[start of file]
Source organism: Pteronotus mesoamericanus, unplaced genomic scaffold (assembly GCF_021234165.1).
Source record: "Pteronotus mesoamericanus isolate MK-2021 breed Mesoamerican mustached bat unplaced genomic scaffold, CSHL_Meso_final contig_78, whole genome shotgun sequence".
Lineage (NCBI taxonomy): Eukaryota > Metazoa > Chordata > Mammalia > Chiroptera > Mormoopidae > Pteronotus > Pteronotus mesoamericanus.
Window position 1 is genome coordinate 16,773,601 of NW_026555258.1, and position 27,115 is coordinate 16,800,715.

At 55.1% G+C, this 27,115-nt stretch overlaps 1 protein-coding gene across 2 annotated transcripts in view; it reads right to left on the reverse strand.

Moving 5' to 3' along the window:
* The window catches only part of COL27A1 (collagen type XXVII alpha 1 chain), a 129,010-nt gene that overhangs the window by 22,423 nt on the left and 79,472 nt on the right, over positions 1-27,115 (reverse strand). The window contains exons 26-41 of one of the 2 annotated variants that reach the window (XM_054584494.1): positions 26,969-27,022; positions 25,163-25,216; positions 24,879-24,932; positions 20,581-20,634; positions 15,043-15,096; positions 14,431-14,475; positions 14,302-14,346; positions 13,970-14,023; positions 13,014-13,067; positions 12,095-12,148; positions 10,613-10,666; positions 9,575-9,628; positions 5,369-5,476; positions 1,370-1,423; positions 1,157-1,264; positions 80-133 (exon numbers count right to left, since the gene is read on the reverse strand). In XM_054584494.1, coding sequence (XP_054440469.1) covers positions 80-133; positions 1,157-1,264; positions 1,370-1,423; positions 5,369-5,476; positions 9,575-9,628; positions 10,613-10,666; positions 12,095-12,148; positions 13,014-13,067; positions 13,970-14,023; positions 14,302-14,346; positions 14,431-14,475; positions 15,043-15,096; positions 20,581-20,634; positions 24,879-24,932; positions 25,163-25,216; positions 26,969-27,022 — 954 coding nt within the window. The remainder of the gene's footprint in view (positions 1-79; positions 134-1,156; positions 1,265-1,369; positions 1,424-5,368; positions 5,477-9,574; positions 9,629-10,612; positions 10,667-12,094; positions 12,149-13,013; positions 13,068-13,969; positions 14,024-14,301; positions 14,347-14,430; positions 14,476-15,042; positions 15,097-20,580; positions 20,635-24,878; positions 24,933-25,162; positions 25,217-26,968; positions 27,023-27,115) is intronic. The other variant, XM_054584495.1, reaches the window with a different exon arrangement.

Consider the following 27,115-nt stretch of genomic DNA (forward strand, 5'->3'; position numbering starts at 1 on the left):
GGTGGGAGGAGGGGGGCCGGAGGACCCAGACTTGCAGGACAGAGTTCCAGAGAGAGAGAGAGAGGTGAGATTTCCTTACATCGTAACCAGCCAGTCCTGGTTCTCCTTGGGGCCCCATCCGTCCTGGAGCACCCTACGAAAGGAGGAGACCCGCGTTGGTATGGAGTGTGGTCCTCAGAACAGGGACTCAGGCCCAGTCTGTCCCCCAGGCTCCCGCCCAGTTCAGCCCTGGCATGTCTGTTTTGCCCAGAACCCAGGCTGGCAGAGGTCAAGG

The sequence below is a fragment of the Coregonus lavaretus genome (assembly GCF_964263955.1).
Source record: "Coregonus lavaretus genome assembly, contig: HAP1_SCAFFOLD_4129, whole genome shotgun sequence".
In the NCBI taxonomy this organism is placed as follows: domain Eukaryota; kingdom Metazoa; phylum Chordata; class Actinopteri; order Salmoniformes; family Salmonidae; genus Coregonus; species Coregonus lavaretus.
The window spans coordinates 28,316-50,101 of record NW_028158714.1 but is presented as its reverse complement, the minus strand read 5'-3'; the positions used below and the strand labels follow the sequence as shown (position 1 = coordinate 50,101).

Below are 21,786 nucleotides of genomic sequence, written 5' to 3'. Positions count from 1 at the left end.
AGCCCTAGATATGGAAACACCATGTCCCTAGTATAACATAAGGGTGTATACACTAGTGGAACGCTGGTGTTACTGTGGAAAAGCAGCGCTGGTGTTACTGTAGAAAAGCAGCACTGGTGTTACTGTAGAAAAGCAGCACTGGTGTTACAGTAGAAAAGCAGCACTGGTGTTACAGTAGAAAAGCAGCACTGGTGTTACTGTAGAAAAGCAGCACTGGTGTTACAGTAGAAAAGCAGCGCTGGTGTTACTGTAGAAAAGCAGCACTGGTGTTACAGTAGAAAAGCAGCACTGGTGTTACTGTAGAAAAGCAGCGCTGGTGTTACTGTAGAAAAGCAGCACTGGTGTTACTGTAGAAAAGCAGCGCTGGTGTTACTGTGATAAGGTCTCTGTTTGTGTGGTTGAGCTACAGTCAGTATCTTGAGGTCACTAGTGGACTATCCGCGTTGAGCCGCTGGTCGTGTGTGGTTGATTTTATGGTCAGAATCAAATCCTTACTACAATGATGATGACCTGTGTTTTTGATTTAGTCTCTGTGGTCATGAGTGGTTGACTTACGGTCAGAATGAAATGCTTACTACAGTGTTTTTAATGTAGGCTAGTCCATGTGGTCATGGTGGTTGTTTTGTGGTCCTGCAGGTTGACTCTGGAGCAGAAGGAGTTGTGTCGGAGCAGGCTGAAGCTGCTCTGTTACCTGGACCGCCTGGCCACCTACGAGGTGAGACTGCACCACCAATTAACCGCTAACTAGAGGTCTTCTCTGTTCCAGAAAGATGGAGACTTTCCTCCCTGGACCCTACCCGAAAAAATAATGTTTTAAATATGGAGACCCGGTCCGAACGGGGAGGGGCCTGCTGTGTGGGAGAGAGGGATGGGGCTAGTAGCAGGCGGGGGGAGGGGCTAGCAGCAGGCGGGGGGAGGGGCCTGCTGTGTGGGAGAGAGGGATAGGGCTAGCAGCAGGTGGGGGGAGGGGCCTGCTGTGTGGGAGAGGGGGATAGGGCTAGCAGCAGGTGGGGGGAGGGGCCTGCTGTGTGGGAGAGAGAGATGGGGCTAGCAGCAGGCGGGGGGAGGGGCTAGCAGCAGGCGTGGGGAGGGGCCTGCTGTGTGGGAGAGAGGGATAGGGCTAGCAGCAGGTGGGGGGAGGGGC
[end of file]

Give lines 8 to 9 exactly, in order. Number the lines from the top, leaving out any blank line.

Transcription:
Consider the following 27,115-nt stretch of genomic DNA (forward strand, 5'->3'; position numbering starts at 1 on the left):
GGTGGGAGGAGGGGGGCCGGAGGACCCAGACTTGCAGGACAGAGTTCCAGAGAGAGAGAGAGAGGTGAGATTTCCTTACATCGTAACCAGCCAGTCCTGGTTCTCCTTGGGGCCCCATCCGTCCTGGAGCACCCTACGAAAGGAGGAGACCCGCGTTGGTATGGAGTGTGGTCCTCAGAACAGGGACTCAGGCCCAGTCTGTCCCCCAGGCTCCCGCCCAGTTCAGCCCTGGCATGTCTGTTTTGCCCAGAACCCAGGCTGGCAGAGGTCAAGG